How I Did It

As I said earlier, I didn’t strictly follow what Dr. Gundry described in his book. I believe I did follow what I understood to be the more important parts of his plan. It’s not my intention here to tell you what the good doctor said in his book but rather what I understood from it and how I proceeded to change my life using his book as an inspiration.

One of the primary issues that the doctor describes is how lectins, which come from certain plants, interfere with the normal operation of cells. Gluten is a Lectin and there are many types of lectins. You may have heard of gluten since many products now advertise that they are gluten-free. Does gluten-free mean lectin free? I don’t really know, and somehow I doubt it, we will have to ask the good doctor for clarification on that issue. Well the doctor recommends that you avoid lectins at all costs because essentially they cause “leaky gut”. Leaky gut is, according to Dr Gundry the root cause of many health issues including digestive problems and joint issues. Your reaction to them will be different from mine because we all have our own level of sensitivity to lectins. Your DNA is pretty much what makes life a crap shoot (not Gundry’s words, they are mine). Basically lectin’s are found in tomato peels and seeds, cucumber peels and seeds, and a host of other vegetables that are described fully in his list of items not to eat also known as his “No” list. There was an interesting caveat however, in that if you wanted to eat beans or legumes, you could pressure cook them and that would destroy the lectins. I would say that’s an important thing to remember. Also while you’re not allowed to eat rice and pasta there is a caveat that if you prepare the rice or the pasta in advance and then refrigerate them, the rice and pasta then become a resistant starch (more on those later) instead of a carbohydrate that is very bad for you.

Now I’m not Italian but there is one thing that I do know, lasagna always tastes better after it’s been refrigerated and reheated. Another thing that I know is that the rice that is used in sushi rolls, especially Sushi that you pick up in the supermarket, is always refrigerated before you eat it. So much to my surprise two of my favorite things in the world, Italian food, especially lasagna and Sushi were actually not off-limits at all. That’s an important fact! So first I’ll tell you what I did for my lasagna recipe. Using the “yes and no” lists I decided to make some substitutions in my lasagna recipe. I used bison instead of beef (because that was what I had that was grass fed and finished) and I used goat cheese instead of ricotta cheese. As far as the red sauce went, I simply chose my favorite sauce, which I normally liven up with a mixture of my own special spices, and put it in my instant pot to pressure cook it. My logic was that if I could pressure cook legumes (beans) to kill the lectins, then I should be able to pressure cook a tomato sauce and not worry about whether it had been made with peeled and seeded tomatoes. The only thing left to do was to put it all together as you normally would a lasagna, bake it, let it cool, divided into sections, and then individually seal them and little boiling bags, which I then froze. I could then conveniently sous vide portions whenever I wanted lasagna. For those of you who don’t know what sous vide is, simply put it’s a machine that lets you drop a boiling bag into hot water and allows you to cook something to a perfect temperature and never burn it. It’s great for defrosting foods or for cooking steaks, but if you cook a steak (100% Grass Fed and Grass Finished!), after you take it out of the sous vide machine you will need to seer both sides. For a perfect medium rare steak, sous vide it to 130° and then seer it in a 500° pan or on your barbecue for about a minute on each side.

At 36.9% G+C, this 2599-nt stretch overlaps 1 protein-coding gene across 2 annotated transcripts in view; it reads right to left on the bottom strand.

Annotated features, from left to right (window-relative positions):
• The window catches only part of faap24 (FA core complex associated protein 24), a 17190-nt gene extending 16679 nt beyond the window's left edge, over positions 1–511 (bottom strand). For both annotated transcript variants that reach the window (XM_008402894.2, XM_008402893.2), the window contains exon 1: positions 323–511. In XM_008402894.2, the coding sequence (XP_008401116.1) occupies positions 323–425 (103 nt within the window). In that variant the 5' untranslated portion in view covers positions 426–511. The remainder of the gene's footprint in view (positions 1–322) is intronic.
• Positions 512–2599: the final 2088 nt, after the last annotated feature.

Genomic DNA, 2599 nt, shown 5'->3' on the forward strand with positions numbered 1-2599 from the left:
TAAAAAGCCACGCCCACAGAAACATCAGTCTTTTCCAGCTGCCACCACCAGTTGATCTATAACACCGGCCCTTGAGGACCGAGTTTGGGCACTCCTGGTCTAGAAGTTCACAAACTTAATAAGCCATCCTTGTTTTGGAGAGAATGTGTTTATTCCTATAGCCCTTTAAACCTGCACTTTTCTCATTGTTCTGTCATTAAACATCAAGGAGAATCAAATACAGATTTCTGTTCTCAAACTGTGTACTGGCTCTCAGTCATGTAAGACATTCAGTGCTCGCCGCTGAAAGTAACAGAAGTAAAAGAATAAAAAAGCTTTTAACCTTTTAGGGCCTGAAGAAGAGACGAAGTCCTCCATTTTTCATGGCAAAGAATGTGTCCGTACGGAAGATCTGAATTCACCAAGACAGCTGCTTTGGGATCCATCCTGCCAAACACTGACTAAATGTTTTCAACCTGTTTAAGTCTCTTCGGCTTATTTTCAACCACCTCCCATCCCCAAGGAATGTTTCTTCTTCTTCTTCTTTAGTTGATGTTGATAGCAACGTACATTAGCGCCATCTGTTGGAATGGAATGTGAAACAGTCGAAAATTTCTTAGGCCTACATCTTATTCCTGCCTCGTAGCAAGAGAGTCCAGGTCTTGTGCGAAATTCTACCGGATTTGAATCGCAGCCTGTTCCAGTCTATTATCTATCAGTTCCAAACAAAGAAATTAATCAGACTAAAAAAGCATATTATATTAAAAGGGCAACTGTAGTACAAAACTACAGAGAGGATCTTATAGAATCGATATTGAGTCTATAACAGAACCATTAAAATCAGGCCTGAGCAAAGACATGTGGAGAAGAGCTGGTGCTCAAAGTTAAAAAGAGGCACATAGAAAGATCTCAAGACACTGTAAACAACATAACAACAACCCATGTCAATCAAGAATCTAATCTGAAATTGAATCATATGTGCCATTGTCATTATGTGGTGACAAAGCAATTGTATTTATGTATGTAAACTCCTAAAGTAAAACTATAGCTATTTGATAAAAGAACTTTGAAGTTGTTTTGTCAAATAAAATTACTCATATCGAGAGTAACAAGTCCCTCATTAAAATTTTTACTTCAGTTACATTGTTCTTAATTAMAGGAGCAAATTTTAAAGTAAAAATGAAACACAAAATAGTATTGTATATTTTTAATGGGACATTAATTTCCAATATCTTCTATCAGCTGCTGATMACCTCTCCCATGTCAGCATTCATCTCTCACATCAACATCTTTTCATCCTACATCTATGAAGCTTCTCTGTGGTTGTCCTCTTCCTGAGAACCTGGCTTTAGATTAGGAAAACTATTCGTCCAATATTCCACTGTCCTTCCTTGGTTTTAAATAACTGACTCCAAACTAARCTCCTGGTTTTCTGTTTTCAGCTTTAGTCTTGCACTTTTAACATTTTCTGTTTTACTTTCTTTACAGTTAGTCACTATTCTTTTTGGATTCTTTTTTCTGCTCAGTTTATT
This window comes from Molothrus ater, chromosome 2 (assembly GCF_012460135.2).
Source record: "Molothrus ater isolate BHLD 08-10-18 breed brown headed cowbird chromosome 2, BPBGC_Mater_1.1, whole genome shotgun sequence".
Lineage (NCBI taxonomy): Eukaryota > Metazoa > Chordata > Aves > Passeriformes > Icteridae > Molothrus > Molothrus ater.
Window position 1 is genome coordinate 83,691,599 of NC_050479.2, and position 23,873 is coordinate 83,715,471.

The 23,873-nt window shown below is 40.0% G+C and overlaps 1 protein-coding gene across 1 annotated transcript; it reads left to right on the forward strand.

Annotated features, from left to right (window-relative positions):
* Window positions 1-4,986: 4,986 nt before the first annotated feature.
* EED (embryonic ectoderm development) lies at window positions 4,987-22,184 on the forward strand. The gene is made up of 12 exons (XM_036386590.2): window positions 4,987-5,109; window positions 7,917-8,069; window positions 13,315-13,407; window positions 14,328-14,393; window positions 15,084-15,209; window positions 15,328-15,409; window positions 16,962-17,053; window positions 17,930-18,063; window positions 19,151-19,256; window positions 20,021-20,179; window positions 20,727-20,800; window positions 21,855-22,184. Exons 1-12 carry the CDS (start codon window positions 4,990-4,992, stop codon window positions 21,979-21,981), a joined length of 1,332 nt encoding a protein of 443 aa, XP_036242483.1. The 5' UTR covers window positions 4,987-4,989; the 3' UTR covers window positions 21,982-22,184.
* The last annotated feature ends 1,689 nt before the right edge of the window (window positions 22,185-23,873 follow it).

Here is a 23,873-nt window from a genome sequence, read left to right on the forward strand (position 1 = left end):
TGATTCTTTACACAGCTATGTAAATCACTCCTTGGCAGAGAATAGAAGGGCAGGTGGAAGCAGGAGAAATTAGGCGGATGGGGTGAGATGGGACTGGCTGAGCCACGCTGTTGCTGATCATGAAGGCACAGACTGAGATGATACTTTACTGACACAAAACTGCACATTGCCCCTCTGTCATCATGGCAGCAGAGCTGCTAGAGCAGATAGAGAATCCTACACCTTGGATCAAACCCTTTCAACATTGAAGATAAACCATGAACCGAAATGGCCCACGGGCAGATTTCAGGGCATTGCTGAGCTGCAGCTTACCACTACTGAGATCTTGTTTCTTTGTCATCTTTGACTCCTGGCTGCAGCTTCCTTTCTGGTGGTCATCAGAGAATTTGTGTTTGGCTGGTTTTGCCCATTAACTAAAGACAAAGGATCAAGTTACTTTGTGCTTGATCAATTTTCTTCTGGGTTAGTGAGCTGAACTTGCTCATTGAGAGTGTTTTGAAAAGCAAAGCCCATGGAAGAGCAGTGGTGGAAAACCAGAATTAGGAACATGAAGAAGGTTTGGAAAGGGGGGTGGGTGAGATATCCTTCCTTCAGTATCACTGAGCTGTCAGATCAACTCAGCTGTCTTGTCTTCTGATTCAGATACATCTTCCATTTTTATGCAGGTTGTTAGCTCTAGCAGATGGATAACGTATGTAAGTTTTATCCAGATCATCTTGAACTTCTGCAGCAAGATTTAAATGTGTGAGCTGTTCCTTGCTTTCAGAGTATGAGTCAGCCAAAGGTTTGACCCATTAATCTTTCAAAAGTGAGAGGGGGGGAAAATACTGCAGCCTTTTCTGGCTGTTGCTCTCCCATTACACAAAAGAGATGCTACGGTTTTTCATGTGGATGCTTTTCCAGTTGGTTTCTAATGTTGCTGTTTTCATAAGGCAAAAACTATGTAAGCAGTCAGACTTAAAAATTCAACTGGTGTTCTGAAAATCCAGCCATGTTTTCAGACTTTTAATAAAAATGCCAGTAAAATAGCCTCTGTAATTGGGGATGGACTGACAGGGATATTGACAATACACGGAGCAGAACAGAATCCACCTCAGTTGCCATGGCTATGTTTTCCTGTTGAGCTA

More on how I did it and what I ate later! Thanks for checking in!

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